Who is Candice Reed? California High School Teacher Placed on Leave After Video Shows Her Mocking Native Americans to Teach Trigonometry Lesson

The incident took place during a math class at the John W. North High School in Riverside, California.

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A California high school teacher has drawn criticism on social media after a series of videos showed her wearing Native American headgear and dancing around a classroom during a math class.

The videos, shot by a Native American student at the John W. North High School in Riverside, California, was shared on Instagram by user Akalei Brown.

Brown noted in her caption that the student started filming the teacher shortly after she pulled out the fake headgear because he "felt that violence was being committed against him and he had the right to record."

"I am sharing this video because these behaviors can no longer be swept under the rug!," Brown wrote in the caption. "This student has a Native first name and outwardly identifies as Native American. We need to end abuse & discrimination against indigenous youth in schools! There is no excuse for this type of behavior. We're not in the 1960s anymore, she should know better."

What is 'Soh Cah Toa?'

Candice Reed
Stills from the video that has gone viral on social media. Instagram

The video starts off with the teacher performing the tomahawk chop – a gesture that is considered as an offensive mockery of the nation's first people – as she marches around the classroom, flailing her arms around while chanting what sounds like a native Indian war cry.

At one point, the teacher is seen climbing on top of a desk as she continues her mockery of the indigenous culture before she hops over to her computer to change the slide to her presentation. It appears as though the teacher was chanting the words "sohcahtoa," which is a mnemonic used to remember the definitions of the trigonometric sine, cosine, and tangent functions of an angle.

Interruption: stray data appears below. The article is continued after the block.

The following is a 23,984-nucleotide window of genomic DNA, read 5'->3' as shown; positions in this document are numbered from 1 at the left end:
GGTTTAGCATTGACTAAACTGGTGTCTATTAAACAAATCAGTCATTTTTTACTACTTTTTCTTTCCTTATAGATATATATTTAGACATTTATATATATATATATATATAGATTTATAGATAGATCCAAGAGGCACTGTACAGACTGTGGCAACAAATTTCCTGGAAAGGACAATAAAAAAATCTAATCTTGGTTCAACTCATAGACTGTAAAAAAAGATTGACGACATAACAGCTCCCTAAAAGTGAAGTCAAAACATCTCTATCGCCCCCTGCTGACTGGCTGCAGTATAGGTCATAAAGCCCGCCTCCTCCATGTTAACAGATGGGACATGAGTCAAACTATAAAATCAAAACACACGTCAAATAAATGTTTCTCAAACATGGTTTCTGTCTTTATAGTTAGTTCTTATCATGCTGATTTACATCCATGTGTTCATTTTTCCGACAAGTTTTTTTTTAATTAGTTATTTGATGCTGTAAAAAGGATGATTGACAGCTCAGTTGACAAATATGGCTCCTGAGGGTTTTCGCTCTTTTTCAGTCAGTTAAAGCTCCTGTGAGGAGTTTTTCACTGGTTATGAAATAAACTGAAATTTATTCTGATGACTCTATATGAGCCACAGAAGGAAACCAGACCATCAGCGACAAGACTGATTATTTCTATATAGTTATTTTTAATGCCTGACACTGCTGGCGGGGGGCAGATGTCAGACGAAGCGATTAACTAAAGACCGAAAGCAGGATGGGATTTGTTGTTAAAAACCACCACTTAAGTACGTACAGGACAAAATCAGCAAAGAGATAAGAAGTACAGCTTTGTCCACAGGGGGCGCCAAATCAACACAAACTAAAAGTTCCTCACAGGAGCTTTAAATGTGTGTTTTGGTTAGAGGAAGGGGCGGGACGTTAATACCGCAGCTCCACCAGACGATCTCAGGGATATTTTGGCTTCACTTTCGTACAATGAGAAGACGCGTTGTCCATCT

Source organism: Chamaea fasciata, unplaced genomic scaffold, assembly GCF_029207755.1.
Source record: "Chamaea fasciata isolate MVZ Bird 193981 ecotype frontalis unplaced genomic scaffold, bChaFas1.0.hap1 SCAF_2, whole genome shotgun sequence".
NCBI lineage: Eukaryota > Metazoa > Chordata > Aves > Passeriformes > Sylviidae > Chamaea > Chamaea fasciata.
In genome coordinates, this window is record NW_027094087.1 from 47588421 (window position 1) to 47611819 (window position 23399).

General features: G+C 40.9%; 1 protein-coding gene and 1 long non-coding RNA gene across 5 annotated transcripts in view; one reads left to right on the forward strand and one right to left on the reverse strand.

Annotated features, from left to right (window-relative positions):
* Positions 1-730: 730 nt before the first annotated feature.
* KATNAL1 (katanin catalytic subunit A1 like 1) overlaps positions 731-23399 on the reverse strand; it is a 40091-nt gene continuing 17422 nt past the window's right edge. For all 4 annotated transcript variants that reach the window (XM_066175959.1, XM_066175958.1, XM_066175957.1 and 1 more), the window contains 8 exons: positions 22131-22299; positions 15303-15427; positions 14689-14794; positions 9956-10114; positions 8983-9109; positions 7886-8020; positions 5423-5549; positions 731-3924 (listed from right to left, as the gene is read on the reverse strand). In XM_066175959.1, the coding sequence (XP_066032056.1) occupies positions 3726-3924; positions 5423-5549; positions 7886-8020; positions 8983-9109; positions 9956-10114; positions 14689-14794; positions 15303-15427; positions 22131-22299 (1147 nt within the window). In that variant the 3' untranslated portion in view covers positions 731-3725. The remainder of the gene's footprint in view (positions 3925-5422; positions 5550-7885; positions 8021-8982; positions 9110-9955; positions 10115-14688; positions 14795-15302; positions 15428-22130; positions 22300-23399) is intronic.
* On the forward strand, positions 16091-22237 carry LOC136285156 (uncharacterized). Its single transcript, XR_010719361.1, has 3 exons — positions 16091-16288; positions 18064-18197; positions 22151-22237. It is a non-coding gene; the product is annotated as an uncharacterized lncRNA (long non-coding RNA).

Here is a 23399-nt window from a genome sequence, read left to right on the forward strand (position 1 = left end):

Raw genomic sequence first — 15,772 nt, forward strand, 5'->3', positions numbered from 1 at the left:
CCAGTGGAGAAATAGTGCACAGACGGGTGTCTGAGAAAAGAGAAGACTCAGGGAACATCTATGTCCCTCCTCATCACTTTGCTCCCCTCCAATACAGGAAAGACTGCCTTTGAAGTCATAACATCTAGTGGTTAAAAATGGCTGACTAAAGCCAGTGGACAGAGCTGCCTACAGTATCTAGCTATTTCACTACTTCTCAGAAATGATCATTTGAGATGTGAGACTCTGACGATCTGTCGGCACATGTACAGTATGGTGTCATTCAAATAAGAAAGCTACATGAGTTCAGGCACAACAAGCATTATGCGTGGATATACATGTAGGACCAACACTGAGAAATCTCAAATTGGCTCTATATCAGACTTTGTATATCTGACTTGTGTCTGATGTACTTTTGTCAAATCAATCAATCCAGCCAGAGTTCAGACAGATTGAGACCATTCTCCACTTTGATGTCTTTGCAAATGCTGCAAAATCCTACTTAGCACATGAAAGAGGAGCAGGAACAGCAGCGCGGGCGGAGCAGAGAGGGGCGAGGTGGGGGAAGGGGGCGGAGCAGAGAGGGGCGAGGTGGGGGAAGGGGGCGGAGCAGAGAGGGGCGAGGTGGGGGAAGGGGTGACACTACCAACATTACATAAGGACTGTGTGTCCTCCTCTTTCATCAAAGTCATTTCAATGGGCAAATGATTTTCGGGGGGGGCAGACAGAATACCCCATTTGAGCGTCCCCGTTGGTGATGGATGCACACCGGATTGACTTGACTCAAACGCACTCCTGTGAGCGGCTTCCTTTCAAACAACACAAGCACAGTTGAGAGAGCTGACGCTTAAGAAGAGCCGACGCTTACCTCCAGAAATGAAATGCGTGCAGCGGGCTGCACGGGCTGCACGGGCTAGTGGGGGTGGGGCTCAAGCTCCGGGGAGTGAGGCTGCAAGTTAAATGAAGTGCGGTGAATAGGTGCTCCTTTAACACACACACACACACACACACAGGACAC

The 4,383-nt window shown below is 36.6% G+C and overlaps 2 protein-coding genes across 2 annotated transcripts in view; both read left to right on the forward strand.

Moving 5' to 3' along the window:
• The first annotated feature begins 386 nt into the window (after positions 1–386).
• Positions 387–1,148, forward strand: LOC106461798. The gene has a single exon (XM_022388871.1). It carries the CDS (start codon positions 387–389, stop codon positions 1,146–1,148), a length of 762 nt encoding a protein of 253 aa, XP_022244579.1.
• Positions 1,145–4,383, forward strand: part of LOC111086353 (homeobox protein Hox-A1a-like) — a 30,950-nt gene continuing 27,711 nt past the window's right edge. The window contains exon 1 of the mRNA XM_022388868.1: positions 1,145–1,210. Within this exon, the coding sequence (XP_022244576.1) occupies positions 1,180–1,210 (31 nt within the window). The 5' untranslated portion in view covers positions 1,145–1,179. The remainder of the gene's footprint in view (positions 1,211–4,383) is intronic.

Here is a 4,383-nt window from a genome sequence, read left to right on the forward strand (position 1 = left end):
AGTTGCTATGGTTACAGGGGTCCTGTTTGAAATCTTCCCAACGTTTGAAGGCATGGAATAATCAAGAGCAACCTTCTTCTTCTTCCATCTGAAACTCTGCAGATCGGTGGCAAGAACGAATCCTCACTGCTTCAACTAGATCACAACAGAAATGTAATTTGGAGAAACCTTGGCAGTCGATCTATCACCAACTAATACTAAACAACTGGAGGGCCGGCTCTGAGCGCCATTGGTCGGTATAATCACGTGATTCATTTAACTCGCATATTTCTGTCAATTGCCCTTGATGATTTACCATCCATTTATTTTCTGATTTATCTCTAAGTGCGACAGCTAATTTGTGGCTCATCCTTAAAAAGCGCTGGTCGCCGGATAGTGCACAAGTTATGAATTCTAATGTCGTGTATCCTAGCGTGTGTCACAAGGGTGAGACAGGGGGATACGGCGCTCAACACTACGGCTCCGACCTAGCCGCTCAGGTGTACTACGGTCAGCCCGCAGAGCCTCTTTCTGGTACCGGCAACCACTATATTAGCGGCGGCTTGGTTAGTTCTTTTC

Watch the video below:

Social Media Reactions

Not long after the video went viral, popular TikTok user @thatdaneshguy identified the teacher as Candice Reed from an Apple drawing on the wall behind her.

The video, which has garnered over 1.3 million views (as of publishing), has sparked outrage on social media with netizens accusing the teacher of racism. "All that to teach a class SohCahToa? SohCahToa is like the only thing I remember from HS, and the teacher didn't disrespect or mock our indigenous ancestors to get me to remember it," wrote one user.

"This is incredibly racist, cringeworthy and offensive! Candice Reed needs to be fired first thing tomorrow morning," commented another. In her caption, Brown also provided the contact details of the school and district authorities, urging her followers to file a complaint against the teacher.

School District Releases Statement, Teacher Placed on Leave

The Riverside Unified School District Administration released the following statement condemning the teacher's actions, adding that the educator had been placed on leave in the wake of the incident.

"A recording of one of our teachers has been widely circulated on social media. These behaviors are completely unacceptable and an offensive depiction of the vast and expansive Native American cultures and practices. Her actions do not represent the values of our district. The teacher has been placed on leave while the District conducts an investigation.

The Riverside Unified School District values diversity, equity and inclusion, and does not condone behavior against these values.

We are deeply committed to implementing inclusive practices and policies that honor the rich diversity of our district and the greater region. We will be working with our students, families, staff and community to regain your trust."

However, @thatdaneshguy accused the school of being complicit after finding an image of Reed in its 2012 yearbook. The picture, which shows Reed wearing similar feather headgear, is accompanied with text that reads, "Dancing from one end of the room to the other, math teacher Candice Reed wears an Indian headdress to emphasize geometry basics."

This article was first published on October 21, 2021